GABE ROSENBERG [00:06:59] We think of, like, “husband pairs with wife,” right? So you have a husband and you have a wife. But in fact, those words don’t sound anything alike. So the, the actual sort of like original pair of wife from old English is “wer”. So “wer and wife.” And, and that just means essentially, the old English terms for man and woman, a husband, is, is an older term that that comes, I believe from, from Norse. And it’s a combination of two terms that means essentially like, “The holder of the farm.” It’s the head of the farm. It means, “the master of the dwelling,” but, but generally speaking, the, the roots of, of the, the second syllable there, “bond” is “bóndi” and that’s the tiller or the cultivator. And so conceptually, what a husband is, is he’s the guy who’s, like, in charge of the farming. And so when people say that, you know, they’re, they’re at a party and they’re, like, “This is my husband, Todd.” They don’t know it, but, but they’re actually using a word that has an agricultural sort of origin. And that, that means this guy, Todd, even though maybe he’s an accountant or something like that, happens to be the guy who’s the head of the farm. We’re, we’re still sort of, like, stuck in that language. And in a real sense, what it meant was that the husband was the figure, who was responsible for organizing and bossing around people as far as, controlling reproduction was concerned. And that’s really what it meant to be a husband in that sense.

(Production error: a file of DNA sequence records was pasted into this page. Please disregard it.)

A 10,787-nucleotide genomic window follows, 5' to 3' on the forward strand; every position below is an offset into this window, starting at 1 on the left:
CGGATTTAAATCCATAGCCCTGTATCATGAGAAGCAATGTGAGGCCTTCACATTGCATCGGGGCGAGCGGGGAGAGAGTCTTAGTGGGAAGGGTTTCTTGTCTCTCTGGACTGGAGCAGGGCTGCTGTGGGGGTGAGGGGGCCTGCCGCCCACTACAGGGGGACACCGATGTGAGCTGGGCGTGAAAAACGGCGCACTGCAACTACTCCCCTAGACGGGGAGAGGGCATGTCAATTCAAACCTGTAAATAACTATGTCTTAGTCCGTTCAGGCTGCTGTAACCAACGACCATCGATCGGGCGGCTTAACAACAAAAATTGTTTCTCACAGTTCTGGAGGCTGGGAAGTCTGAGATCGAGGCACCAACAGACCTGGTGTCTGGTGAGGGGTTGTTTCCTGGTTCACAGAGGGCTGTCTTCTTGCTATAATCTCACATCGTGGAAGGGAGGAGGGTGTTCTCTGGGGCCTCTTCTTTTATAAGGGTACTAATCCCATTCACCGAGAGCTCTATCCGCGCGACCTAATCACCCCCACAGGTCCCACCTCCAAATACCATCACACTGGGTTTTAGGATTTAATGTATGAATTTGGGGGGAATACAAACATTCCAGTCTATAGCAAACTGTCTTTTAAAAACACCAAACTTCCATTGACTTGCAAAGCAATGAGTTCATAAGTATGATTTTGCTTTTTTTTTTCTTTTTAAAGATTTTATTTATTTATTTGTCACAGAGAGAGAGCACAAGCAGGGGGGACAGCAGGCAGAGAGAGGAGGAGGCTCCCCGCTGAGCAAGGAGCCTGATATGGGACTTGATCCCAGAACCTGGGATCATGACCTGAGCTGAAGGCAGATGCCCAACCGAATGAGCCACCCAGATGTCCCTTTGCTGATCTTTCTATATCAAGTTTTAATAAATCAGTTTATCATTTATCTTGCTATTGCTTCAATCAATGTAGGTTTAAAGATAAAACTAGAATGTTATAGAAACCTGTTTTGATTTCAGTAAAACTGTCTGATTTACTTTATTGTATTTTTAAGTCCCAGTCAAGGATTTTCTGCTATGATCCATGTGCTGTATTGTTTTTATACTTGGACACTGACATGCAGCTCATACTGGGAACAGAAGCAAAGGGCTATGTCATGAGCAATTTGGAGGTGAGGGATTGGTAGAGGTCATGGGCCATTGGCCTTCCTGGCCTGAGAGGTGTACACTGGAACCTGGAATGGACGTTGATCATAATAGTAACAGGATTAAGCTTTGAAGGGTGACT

JVN [00:08:41] Have you been watching The Gilded Age? [CROSSTALK] Me too, I’m like, “Work, honey!” I feel like I’m, like, really into it. As a historian, are you, like, obsessed or are you, like, “Oh, you could have gone deeper.”
GABE ROSENBERG [00:08:54] I mean, well, you gotta be careful. Historians are such nerds. We always feel that.
JVN [00:08:58] Cause I am fucking obsessed. I am, like, so obsessed. I like harping it up with, like, a fucking, I just, I missed Downton so bad that I’m just like, “Ah, get in my belly,” I really like it.